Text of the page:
It wasn’t even 6 months ago that I likely would have shunned lima beans based on my childhood disdain, but I am so glad that I made the leap to try something new. If you haven’t yet tried cooking up your own lima beans, definitely give it a go. You may never look back!
I hope my white kidney beans don’t get shunned too long… they are just so unsexy compared to its other white bean counterparts. I wonder if the dermason beans will be just as good as the lima beans?
Thankfully, because if not, my pantry-substitute, Better Bulk, has baby lima beans, so the next time I have a hankering, they are right around the corner.
The fourth curry this week… I am almost getting curried out!
I have never seen Rob so excited about trying a new recipe. I was browsing through my newest favourite cookbook, For The Love of Food, and I spotted a recipe that seemingly used up a lot of the odds and ends in our fridge.
Massaman curry, have you heard of this, Rob? Would I like it?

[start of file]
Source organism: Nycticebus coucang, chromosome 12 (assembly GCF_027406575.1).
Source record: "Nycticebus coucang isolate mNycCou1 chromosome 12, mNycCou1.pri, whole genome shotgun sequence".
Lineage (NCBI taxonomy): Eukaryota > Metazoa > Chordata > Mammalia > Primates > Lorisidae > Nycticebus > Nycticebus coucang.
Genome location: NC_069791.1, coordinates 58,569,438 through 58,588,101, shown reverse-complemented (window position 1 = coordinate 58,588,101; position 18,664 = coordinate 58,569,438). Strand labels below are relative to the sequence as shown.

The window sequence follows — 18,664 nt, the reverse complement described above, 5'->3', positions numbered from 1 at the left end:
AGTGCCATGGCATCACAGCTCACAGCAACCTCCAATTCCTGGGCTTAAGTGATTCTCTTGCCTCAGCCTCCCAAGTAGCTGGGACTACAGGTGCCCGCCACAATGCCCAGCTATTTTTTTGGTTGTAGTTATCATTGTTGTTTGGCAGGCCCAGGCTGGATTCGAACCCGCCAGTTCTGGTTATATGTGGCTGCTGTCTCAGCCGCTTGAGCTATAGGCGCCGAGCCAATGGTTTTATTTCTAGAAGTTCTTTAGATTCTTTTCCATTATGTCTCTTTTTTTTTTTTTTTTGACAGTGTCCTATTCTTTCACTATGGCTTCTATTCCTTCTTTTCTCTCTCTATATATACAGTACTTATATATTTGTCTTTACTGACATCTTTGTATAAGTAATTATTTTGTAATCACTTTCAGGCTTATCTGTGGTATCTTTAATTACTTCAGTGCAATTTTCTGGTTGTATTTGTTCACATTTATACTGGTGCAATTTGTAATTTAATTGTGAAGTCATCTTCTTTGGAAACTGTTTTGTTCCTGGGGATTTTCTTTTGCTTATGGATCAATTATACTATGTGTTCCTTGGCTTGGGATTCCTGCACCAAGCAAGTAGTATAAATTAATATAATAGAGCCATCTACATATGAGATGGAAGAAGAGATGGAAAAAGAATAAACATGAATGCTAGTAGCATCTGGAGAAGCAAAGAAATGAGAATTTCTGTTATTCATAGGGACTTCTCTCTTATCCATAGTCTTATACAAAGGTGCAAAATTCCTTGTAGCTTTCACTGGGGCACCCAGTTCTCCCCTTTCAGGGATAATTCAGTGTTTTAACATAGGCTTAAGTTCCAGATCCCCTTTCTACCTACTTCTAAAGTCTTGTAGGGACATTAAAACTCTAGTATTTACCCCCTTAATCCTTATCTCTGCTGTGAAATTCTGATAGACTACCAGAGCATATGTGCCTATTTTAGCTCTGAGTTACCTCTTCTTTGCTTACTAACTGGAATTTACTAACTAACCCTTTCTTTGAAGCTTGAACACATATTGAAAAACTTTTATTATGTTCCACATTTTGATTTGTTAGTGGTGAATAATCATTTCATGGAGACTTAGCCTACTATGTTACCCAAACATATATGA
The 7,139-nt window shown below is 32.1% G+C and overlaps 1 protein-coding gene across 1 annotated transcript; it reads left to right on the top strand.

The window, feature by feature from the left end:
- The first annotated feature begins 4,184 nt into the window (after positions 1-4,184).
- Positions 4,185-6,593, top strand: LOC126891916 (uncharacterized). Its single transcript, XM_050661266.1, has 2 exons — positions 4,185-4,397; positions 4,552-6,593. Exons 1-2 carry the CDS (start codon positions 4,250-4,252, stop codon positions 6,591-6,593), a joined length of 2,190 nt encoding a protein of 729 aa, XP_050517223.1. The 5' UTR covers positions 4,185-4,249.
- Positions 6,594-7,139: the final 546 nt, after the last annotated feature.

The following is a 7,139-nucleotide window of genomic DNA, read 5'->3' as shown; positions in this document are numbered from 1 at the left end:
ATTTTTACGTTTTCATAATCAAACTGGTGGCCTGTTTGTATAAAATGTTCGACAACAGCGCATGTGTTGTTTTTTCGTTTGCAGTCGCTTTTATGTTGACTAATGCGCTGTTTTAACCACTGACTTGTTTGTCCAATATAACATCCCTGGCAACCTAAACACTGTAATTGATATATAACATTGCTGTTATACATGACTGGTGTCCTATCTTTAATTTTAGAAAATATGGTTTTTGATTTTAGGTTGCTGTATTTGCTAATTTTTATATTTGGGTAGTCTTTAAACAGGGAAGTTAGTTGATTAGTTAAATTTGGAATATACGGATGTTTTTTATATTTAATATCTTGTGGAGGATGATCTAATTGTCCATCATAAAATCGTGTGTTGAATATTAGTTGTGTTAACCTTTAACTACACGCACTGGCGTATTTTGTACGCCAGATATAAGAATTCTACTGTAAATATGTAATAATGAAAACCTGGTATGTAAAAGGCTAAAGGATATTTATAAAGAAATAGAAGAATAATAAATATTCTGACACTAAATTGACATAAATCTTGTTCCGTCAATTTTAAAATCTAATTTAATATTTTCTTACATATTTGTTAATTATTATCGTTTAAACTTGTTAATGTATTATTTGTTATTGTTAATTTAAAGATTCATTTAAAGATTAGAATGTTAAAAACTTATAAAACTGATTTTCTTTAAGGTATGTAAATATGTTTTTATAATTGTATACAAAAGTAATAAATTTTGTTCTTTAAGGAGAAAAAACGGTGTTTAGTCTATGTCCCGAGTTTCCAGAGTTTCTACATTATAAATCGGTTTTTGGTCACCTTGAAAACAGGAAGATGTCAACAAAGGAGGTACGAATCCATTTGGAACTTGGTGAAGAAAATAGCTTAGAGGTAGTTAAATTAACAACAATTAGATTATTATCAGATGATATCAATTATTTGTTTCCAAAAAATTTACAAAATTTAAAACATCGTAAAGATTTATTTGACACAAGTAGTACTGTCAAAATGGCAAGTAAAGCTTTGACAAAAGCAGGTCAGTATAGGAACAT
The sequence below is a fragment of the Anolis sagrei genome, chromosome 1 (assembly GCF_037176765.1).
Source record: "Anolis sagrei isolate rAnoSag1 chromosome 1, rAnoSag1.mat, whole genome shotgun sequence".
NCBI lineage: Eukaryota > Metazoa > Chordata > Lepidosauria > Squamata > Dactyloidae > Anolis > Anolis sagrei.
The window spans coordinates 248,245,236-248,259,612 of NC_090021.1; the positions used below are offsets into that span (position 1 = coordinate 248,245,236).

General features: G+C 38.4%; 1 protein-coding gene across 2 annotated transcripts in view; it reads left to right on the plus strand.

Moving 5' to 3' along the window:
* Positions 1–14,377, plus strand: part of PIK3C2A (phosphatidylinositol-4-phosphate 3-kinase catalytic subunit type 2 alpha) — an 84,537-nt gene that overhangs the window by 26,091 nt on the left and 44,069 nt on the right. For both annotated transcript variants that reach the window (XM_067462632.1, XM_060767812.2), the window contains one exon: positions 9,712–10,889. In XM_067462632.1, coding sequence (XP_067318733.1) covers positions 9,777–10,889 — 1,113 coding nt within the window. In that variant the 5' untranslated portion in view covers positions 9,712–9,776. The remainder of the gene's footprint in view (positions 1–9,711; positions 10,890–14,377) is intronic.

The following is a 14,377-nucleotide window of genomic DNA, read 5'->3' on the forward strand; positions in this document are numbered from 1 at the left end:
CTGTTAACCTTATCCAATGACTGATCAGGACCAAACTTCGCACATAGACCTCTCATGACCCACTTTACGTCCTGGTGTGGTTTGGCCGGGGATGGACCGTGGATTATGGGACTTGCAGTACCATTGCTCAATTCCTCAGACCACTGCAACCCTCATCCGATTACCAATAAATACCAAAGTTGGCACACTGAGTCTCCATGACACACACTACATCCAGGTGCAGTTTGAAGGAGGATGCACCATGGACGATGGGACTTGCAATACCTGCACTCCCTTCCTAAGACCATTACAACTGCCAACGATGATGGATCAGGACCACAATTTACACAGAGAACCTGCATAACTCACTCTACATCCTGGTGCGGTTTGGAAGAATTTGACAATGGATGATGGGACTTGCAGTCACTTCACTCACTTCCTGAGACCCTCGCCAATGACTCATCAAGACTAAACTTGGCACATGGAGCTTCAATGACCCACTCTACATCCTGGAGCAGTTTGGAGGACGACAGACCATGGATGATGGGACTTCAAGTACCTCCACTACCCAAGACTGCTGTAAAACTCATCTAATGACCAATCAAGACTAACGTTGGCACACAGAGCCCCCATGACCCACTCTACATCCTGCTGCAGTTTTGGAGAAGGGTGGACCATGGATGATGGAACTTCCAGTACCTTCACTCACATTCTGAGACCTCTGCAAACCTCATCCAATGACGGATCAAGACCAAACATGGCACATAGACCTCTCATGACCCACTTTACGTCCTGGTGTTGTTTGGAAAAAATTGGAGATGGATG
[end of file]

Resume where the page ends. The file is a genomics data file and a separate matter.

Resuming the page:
Turns out it was his favourite curry while travelling in Thailand.
However, as we made the curry together, Rob quickly realized this wasn’t the same Massaman curry he had eaten overseas. The sauce had coconut milk, lemongrass, cardamom, cinnamon and ginger, but no peanuts. No fish sauce nor tamarind.
After slaving and salivating in the kitchen for a while, Rob felt let down when he taste-tested it the first time. The vegetables were good, but the depth of flavour was lacking. He ended up adding all of the spice mixture, as the recipe only called for a couple tablespoons of the mixture. After which, when I tasted it the second time, I told him I wouldn’t be able to eat it for dinner- it was now too spicy! Those peppercorns were likely the culprit but thankfully, it didn’t have that ominous “curry” flavour.
Since I had adored Cotter’s previous recipes, we still trucked on with making the cucumber and coriander salsa. Rob finally sat down to eat it, served with the salsa and rice, with a drizzle of freshly squeezed lime juice. The more he ate it, and accepted it as a non-Massaman curry, he grew to enjoy it.
I then decided to give it a go with the salsa and lime.
While Cotter may have misled us by calling this a Massaman curry, he also said this curry was best with the cooling salsa, and there he wasn’t lying. It definitely made the dish go from something I refused to eat, to something that was genuinely spectacular. Another Janet-sanctioned curry, this time hailing from Thailand.
I am definitely realizing that more complex dishes, where each component is outstanding on its own, can be brought to high levels when combined. The only problem is that it makes for a kitchen filled with lots of dirty dishes. Gah!